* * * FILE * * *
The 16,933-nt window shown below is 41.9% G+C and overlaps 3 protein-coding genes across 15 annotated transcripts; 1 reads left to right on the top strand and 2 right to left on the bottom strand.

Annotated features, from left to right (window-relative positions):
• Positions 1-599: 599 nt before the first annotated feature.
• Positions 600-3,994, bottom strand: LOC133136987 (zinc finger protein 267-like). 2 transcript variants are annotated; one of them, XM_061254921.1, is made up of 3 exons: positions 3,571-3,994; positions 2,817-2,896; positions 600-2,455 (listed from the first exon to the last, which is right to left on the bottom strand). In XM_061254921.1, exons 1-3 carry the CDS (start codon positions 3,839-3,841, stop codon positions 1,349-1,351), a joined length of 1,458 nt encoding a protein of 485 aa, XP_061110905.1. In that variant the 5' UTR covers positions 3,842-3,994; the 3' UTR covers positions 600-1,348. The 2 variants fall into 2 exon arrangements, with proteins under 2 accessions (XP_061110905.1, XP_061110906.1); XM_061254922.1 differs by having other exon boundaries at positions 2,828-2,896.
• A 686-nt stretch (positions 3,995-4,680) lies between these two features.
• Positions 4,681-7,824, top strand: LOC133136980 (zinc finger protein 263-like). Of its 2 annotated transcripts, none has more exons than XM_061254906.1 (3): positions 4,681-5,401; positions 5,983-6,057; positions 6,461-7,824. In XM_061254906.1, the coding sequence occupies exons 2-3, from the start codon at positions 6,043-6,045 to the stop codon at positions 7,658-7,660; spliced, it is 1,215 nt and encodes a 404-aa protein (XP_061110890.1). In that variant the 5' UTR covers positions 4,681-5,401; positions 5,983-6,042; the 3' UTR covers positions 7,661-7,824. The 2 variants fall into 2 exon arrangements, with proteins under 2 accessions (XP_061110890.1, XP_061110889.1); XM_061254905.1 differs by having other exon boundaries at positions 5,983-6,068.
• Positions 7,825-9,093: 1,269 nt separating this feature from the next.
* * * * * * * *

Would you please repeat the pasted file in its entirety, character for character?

The 16,933-nt window shown below is 41.9% G+C and overlaps 3 protein-coding genes across 15 annotated transcripts; 1 reads left to right on the top strand and 2 right to left on the bottom strand.

Annotated features, from left to right (window-relative positions):
• Positions 1-599: 599 nt before the first annotated feature.
• Positions 600-3,994, bottom strand: LOC133136987 (zinc finger protein 267-like). 2 transcript variants are annotated; one of them, XM_061254921.1, is made up of 3 exons: positions 3,571-3,994; positions 2,817-2,896; positions 600-2,455 (listed from the first exon to the last, which is right to left on the bottom strand). In XM_061254921.1, exons 1-3 carry the CDS (start codon positions 3,839-3,841, stop codon positions 1,349-1,351), a joined length of 1,458 nt encoding a protein of 485 aa, XP_061110905.1. In that variant the 5' UTR covers positions 3,842-3,994; the 3' UTR covers positions 600-1,348. The 2 variants fall into 2 exon arrangements, with proteins under 2 accessions (XP_061110905.1, XP_061110906.1); XM_061254922.1 differs by having other exon boundaries at positions 2,828-2,896.
• A 686-nt stretch (positions 3,995-4,680) lies between these two features.
• Positions 4,681-7,824, top strand: LOC133136980 (zinc finger protein 263-like). Of its 2 annotated transcripts, none has more exons than XM_061254906.1 (3): positions 4,681-5,401; positions 5,983-6,057; positions 6,461-7,824. In XM_061254906.1, the coding sequence occupies exons 2-3, from the start codon at positions 6,043-6,045 to the stop codon at positions 7,658-7,660; spliced, it is 1,215 nt and encodes a 404-aa protein (XP_061110890.1). In that variant the 5' UTR covers positions 4,681-5,401; positions 5,983-6,042; the 3' UTR covers positions 7,661-7,824. The 2 variants fall into 2 exon arrangements, with proteins under 2 accessions (XP_061110890.1, XP_061110889.1); XM_061254905.1 differs by having other exon boundaries at positions 5,983-6,068.
• Positions 7,825-9,093: 1,269 nt separating this feature from the next.